www.redeyechicago.com/entertainment/music/redeye-starlito-and-don-trip-stepbrothers-2-mixtape-20131028,0,7575036.story

redeyechicago.com

Two of hearts

By Ernest Wilkins, @ErnestWilkins

RedEye Sound Board

3:18 PM CDT, October 28, 2013

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The power of a quality team-up can’t be understated. From the Hart Foundation to Jordan and Pippen, putting together a cohesive unit can help an individual achieve greater success than on his or her own. Two amazing rappers who have not found the mainstream audience they probably deserve have taken note of this and combined their efforts. Starlito (who briefly was affiliated with Cash Money Records) and Don Trip (2012 XXL mag freshman who until recently was signed to Interscope) first united in 2011 for “Step Brothers” (inspired by the Will Ferrell/John C. Reilly film). The tape proved the two to be a classic tag team, with Trip playing the bruiser and Lito injecting humor and personality. RedEye emailed with the guys to get an insight into the life of an independent act and to get some advice for young rappers of today.

RedEye: For those who haven’t been made aware yet, who are the Step Brothers?

Don Trip: The Step Brothers consist of both Don Trip (an independent artist from Memphis) and Starlito (also an independent artist, but by way of Nashville) who have a mutual love for music and have teamed up to provide a level of “pure” or “honest” music, if you will.

RedEye: From Three 6 Mafia to 8ball & MJG, Chicago has a history of supporting rap from Memphis, Nashville—hell, Tennessee in general. When I was a kid, people had those tapes and anything Rap-A-Lot around at all times. Is there a “Tennessee sound?” Does that even exist?

Starlito: More than just a sound, I just think there is an abundance of quality content coming from the area. From us to Yo Gotti to Juicy J to Young Dolph to Young Buck, it’s not that any of us sound alike, but at the same time we don’t sound like anybody from anywhere else.

DT: I don’t think Tennessee has a distinct sound; I can’t say if that’s needed or not. I enjoy the variety, personally.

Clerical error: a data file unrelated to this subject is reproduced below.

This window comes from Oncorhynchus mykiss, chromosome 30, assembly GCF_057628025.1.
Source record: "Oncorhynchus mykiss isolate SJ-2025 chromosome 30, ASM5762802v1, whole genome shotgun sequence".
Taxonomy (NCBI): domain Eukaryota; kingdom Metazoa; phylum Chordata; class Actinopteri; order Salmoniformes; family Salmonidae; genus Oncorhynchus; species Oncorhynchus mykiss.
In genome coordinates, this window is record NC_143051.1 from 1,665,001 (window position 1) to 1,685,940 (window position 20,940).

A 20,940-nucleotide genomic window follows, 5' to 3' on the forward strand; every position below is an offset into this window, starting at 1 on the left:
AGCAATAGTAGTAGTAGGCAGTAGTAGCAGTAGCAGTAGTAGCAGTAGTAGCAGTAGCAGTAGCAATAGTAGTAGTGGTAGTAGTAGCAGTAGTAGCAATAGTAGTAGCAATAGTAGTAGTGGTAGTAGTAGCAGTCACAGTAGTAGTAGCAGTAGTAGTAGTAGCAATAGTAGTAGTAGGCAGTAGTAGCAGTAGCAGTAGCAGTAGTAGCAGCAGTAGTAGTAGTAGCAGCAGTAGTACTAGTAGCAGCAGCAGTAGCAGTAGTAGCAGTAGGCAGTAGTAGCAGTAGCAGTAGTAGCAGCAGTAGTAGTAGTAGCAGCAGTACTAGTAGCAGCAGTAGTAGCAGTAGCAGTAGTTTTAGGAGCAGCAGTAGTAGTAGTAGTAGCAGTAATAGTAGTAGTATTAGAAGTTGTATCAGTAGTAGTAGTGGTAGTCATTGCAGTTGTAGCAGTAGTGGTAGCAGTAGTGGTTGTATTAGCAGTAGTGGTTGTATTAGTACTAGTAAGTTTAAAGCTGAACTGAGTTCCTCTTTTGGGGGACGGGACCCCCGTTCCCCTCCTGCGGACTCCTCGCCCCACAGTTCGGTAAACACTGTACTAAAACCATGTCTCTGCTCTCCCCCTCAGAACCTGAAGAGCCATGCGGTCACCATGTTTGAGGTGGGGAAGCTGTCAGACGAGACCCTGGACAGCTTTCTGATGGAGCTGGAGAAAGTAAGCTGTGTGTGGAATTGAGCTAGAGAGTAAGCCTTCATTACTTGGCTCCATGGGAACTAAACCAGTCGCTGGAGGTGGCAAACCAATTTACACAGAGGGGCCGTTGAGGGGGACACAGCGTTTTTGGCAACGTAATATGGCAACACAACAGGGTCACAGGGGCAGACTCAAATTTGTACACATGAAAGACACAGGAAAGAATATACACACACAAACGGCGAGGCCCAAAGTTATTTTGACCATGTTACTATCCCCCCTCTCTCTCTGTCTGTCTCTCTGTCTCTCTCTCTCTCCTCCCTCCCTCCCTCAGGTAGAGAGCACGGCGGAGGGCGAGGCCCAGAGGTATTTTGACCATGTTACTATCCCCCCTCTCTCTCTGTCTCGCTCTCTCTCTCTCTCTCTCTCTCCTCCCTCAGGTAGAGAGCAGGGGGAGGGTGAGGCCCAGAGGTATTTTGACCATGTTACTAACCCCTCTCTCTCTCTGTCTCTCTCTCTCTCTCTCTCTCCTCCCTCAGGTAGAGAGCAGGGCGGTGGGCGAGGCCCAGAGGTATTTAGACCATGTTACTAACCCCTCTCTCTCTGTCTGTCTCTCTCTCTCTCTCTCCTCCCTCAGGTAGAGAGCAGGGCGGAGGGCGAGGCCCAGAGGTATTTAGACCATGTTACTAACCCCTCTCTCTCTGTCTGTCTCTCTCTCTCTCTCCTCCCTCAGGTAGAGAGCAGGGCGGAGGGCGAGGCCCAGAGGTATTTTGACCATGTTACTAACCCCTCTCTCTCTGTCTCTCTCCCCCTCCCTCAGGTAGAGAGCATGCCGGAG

RedEye: I think there’s a bit of disconnect between what the mainstream thinks being a rapper is about, the chains and the cars and all that stereotypical stuff, and what the reality is. Can you break down the life of an independent artist?

DT: An independent artist has to be everything for themselves. Even if not physically, all responsibilities lie on you. It’s a lot more work for an indie artist, but if managed properly, it’s far more rewarding.

Starlito: It’s all about perspective. Some rappers only rap about that stuff and win, so it’s not a disconnect any more than it is a perception. People perceive that stuff as success symbols and so you get new artists that try to emulate it. As an independent artist, I oversee and have a hand in, along with final say-so, on ALL of my day-to-day operations. Likewise, my company is the first to get paid in dealings with my brand/namesake. It’s a lot of work simply corresponding with all the people I’m involved with in business, but with the extra responsibilities I reap greater rewards along with a better understanding of what’s going on.

DT: The cars and jewelry are just trophies. A lotta people don’t understand the value of saving and investing and re-investing into your craft.

R: What’s the one piece of advice you’d like to give young rappers who read this piece?

Starlito: Go to school.

Don Trip: The only advice that I would give is that success takes sacrifice, as well as investment. The music business is by all means a “business.”

Starlito and Don Trip with Kevin Gates 8 p.m. Tuesday, Reggie’s Rock Club (2105 S. State St.)

 

 

 

 

 

 

 

 

 

 

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